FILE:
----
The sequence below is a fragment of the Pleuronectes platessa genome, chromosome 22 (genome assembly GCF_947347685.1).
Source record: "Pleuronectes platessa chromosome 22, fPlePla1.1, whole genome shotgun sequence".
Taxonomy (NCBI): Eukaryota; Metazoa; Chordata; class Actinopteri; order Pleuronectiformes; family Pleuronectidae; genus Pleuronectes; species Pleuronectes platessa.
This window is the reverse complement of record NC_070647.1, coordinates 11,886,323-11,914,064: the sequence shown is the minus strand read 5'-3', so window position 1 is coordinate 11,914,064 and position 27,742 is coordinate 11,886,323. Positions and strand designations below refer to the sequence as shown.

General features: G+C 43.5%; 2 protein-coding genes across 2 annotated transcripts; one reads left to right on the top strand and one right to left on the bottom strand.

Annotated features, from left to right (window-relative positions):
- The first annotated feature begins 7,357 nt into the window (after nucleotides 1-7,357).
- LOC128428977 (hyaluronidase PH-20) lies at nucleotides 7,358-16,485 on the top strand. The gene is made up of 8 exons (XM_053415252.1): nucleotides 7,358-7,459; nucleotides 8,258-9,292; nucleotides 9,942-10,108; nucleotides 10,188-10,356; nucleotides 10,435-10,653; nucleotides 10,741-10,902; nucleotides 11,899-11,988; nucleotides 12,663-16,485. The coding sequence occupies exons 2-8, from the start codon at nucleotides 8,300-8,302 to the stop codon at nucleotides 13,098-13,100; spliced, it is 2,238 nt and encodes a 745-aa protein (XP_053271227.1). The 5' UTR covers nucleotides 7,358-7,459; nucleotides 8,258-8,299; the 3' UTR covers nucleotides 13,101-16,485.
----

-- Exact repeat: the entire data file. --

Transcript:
The sequence below is a fragment of the Pleuronectes platessa genome, chromosome 22 (genome assembly GCF_947347685.1).
Source record: "Pleuronectes platessa chromosome 22, fPlePla1.1, whole genome shotgun sequence".
Taxonomy (NCBI): Eukaryota; Metazoa; Chordata; class Actinopteri; order Pleuronectiformes; family Pleuronectidae; genus Pleuronectes; species Pleuronectes platessa.
This window is the reverse complement of record NC_070647.1, coordinates 11,886,323-11,914,064: the sequence shown is the minus strand read 5'-3', so window position 1 is coordinate 11,914,064 and position 27,742 is coordinate 11,886,323. Positions and strand designations below refer to the sequence as shown.

General features: G+C 43.5%; 2 protein-coding genes across 2 annotated transcripts; one reads left to right on the top strand and one right to left on the bottom strand.

Annotated features, from left to right (window-relative positions):
- The first annotated feature begins 7,357 nt into the window (after nucleotides 1-7,357).
- LOC128428977 (hyaluronidase PH-20) lies at nucleotides 7,358-16,485 on the top strand. The gene is made up of 8 exons (XM_053415252.1): nucleotides 7,358-7,459; nucleotides 8,258-9,292; nucleotides 9,942-10,108; nucleotides 10,188-10,356; nucleotides 10,435-10,653; nucleotides 10,741-10,902; nucleotides 11,899-11,988; nucleotides 12,663-16,485. The coding sequence occupies exons 2-8, from the start codon at nucleotides 8,300-8,302 to the stop codon at nucleotides 13,098-13,100; spliced, it is 2,238 nt and encodes a 745-aa protein (XP_053271227.1). The 5' UTR covers nucleotides 7,358-7,459; nucleotides 8,258-8,299; the 3' UTR covers nucleotides 13,101-16,485.